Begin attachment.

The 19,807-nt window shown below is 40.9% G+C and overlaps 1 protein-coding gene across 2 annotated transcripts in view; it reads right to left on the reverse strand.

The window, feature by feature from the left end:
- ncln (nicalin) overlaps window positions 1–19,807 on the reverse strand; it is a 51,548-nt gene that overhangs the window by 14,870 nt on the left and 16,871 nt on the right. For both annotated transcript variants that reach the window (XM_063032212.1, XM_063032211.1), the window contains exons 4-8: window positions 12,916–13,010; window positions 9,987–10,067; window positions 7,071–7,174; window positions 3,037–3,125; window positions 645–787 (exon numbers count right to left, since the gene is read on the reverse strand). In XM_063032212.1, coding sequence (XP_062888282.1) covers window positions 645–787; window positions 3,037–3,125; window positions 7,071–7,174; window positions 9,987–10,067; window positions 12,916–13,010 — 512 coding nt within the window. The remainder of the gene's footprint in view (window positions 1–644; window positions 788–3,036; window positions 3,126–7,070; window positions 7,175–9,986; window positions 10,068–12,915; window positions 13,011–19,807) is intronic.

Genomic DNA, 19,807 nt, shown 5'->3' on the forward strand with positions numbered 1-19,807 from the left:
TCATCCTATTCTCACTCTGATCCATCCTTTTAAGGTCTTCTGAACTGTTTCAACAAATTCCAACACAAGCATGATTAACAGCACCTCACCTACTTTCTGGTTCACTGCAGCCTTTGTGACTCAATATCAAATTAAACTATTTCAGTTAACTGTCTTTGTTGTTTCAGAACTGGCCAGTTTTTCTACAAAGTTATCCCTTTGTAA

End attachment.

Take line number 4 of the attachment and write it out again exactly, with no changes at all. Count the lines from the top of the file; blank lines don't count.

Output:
Genomic DNA, 19,807 nt, shown 5'->3' on the forward strand with positions numbered 1-19,807 from the left: